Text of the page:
# What Is Ohm's Law?

This is a law that was developed by Georg Ohm. This law is used to describe the relationship between current, voltage and resistance. It was first published in 1827. Georg Ohm was an electrician and mathematician. He is responsible for discovering the law of resistance. The equation that describes the relationship between current, voltage and resistance is called ohm's law.

However, it is not limited to just three essential components; instead, it can increase or decrease depending on the devices used. The law was developed when electricity was only used for lighting and heating purposes. This law has been applied to many other electronic and electrical drives.

According to ohm's law, current must be measured in units of amperes (A), the voltage must be measured in units of volts (V), and resistance must be measured in units of ohms (Ω). The formula for ohm's law is V = IR. If the values are adjusted to SI units, the formula would be I = V/R.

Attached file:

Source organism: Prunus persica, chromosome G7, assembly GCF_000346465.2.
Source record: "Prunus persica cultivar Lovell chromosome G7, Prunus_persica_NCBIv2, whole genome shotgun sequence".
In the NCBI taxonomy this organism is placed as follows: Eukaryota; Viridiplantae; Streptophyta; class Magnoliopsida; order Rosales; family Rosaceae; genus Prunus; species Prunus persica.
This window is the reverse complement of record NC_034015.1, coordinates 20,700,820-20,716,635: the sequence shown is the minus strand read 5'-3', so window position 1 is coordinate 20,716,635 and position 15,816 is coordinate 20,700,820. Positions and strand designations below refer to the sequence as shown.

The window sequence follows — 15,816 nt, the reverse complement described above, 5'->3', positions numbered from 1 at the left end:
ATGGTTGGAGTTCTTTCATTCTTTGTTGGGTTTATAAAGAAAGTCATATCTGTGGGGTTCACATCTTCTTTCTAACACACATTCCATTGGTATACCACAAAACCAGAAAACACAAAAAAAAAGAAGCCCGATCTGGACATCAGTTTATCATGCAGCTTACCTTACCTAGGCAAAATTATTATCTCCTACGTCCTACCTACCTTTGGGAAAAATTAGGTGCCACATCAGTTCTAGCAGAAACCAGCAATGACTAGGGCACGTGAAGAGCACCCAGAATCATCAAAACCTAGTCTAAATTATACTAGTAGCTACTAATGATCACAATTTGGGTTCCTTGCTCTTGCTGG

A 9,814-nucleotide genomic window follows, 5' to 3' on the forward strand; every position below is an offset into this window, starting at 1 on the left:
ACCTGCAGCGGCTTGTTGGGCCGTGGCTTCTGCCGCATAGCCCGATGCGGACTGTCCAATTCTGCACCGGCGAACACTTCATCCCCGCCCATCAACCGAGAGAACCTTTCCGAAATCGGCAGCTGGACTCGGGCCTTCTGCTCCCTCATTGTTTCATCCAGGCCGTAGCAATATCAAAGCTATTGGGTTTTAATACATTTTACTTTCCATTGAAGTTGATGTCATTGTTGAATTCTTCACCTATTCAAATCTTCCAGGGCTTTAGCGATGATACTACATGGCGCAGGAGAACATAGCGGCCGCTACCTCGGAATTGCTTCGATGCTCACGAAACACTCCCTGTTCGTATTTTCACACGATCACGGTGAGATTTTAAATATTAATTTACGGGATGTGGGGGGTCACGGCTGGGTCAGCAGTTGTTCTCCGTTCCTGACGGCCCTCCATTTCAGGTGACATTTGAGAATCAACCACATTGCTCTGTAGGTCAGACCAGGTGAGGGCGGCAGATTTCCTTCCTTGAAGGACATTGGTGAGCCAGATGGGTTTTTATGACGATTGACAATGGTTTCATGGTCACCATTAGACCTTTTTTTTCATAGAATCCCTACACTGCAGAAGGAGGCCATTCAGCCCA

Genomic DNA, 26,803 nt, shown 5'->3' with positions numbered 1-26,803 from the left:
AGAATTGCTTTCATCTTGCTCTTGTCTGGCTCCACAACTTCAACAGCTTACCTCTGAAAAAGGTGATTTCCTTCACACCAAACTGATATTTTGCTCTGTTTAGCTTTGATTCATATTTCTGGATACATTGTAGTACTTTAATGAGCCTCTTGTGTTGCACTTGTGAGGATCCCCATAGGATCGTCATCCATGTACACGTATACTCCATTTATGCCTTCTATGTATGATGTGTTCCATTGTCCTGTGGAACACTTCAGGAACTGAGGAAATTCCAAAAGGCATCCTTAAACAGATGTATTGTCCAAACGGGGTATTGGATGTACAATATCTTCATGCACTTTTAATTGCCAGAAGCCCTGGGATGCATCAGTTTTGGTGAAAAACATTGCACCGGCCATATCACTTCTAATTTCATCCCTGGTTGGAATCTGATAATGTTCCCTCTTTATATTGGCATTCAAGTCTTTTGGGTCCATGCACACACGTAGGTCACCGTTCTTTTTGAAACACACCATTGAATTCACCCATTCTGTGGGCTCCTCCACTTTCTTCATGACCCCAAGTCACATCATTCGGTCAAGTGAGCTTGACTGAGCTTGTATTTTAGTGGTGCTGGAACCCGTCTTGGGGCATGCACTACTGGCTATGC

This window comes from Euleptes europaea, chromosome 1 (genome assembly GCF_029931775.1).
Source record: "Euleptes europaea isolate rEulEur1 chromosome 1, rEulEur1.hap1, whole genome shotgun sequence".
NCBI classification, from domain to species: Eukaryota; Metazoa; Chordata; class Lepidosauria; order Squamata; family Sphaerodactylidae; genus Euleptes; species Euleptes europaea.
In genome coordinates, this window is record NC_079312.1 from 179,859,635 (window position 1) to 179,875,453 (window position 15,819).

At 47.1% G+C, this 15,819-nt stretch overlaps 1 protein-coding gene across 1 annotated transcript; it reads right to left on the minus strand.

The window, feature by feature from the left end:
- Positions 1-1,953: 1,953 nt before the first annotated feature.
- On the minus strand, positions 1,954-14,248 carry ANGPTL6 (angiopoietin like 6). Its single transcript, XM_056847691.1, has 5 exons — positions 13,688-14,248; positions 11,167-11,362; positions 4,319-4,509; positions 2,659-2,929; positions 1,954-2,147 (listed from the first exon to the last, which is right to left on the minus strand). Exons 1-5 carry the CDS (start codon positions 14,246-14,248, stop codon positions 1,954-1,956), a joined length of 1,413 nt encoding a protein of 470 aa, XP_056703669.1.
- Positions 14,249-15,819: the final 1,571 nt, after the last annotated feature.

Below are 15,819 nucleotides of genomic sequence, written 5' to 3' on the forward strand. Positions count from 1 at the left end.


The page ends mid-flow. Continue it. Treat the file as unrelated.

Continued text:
This formula has a broad range of applications. This formula can be used to design and analyse systems like generators, transformers, rectifiers, power supplies, circuits, and semiconductors.

Electrician uses it to determine the value of resistors in electronic circuit design. In addition, these formulas are also used for determining voltage drops or potential drops across the components in a circuit. Voltage drops are also helpful in calculating power losses in electronic circuits.

This apparatus is used to measure current, voltage and resistance. According to this machine, an object will feel a force if connected between two points that have different charges hence creating a difference of potential (voltage). This mechanism works on an electric circuit; therefore, it is measured in voltage.

This device uses the law to measure voltage, current, and resistance; hence, these quantities can be applied in various electrical circuits. Resistance is also measured by applying a certain amount of current through a cell to capture as much energy as possible from an electron oscillation.

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